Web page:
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We analyze the computational complexity of basic reconfiguration problems for the recently introduced surface Chemical Reaction Networks (sCRNs), where ordered pairs of adjacent species nondeterministically transform into a different ordered pair of species according to a predefined set of allowed transition rules (chemical reactions). In particular, two questions that are fundamental to the simulation of sCRNs are whether a given configuration of molecules can ever transform into another given configuration, and whether a given cell can ever contain a given species, given a set of transition rules. We show that these problems can be solved in polynomial time, are NP-complete, or are PSPACE-complete in a variety of different settings, including when adjacent species just swap instead of arbitrary transformation (swap sCRNs), and when cells can change species a limited number of times (π‘˜-burnout). Most problems turn out to be at least NP-hard except with very few distinct species (2 or 3).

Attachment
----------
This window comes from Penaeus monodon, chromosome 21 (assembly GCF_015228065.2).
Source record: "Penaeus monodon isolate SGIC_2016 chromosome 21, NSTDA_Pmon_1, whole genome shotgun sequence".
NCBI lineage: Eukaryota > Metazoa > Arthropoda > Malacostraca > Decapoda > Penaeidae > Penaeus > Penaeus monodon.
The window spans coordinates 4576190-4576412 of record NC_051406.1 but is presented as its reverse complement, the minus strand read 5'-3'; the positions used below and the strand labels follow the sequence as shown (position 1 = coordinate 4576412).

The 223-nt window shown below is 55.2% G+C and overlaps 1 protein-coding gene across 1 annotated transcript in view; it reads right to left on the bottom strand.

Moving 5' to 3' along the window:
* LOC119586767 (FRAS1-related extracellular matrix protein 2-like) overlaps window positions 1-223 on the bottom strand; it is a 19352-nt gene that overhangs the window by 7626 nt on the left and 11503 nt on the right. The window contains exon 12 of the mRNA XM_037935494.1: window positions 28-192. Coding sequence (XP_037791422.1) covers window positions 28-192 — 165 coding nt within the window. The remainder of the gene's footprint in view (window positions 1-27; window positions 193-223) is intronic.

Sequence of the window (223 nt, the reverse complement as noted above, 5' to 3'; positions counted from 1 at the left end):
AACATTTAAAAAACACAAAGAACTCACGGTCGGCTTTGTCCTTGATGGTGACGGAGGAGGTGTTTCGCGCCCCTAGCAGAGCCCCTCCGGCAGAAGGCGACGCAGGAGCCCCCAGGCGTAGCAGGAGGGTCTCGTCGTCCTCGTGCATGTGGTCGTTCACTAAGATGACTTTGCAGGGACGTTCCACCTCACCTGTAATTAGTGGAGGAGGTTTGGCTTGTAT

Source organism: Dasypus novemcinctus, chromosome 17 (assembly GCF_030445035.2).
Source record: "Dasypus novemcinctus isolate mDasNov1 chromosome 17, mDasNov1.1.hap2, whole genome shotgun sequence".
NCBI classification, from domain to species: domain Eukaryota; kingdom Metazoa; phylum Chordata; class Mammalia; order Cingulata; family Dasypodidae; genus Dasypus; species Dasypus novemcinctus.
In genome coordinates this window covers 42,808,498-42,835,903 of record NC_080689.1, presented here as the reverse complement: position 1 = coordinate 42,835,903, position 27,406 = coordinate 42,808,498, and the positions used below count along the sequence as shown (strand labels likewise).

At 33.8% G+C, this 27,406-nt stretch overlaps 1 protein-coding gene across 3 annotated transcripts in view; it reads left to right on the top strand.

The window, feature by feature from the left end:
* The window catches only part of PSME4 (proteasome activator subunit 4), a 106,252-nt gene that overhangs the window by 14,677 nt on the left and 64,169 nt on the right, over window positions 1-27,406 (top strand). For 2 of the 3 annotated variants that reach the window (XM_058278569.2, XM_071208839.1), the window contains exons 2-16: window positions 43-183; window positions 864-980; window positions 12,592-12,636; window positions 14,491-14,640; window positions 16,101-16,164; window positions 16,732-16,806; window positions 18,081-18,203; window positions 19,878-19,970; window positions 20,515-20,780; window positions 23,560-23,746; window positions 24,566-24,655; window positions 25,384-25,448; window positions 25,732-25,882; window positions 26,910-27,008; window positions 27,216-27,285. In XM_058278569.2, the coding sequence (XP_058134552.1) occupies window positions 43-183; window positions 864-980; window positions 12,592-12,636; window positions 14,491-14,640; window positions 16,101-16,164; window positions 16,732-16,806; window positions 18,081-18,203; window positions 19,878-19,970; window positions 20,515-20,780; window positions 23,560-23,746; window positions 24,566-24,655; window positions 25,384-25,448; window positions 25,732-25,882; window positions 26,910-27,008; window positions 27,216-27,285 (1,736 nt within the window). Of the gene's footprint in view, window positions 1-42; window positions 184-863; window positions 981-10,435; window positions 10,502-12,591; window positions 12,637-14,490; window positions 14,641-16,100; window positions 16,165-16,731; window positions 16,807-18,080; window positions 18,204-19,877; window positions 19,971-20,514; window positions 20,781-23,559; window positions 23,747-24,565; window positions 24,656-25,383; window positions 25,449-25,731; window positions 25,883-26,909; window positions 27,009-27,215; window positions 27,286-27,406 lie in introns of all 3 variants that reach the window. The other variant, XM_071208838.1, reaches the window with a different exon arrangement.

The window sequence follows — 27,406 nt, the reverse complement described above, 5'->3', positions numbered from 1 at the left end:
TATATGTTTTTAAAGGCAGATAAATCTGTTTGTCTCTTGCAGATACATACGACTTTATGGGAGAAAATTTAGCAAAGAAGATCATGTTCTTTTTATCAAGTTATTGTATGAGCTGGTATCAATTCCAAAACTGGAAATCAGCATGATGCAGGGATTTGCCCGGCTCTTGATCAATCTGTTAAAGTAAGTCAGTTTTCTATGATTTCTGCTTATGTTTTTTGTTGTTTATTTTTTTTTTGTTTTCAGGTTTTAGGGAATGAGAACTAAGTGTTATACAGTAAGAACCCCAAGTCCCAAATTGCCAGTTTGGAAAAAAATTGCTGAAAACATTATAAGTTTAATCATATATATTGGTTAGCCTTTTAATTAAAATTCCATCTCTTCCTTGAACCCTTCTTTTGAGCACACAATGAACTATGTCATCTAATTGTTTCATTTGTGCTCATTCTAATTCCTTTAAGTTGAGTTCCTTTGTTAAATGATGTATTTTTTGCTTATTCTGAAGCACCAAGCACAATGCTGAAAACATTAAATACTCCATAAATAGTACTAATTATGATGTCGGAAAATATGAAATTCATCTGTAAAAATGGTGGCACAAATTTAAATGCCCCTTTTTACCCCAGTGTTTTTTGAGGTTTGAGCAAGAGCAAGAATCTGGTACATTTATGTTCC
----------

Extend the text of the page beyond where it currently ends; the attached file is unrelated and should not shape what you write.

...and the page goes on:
Β© Robert M. Alaniz, Josh Brunner, Michael Coulombe, Erik D. Demaine, Yevhenii Diomidov, Ryan Knobel, Timothy Gomez, Elise Grizzell, Jayson Lynch, Robert Schweller, and Tim Wylie, UTRGV



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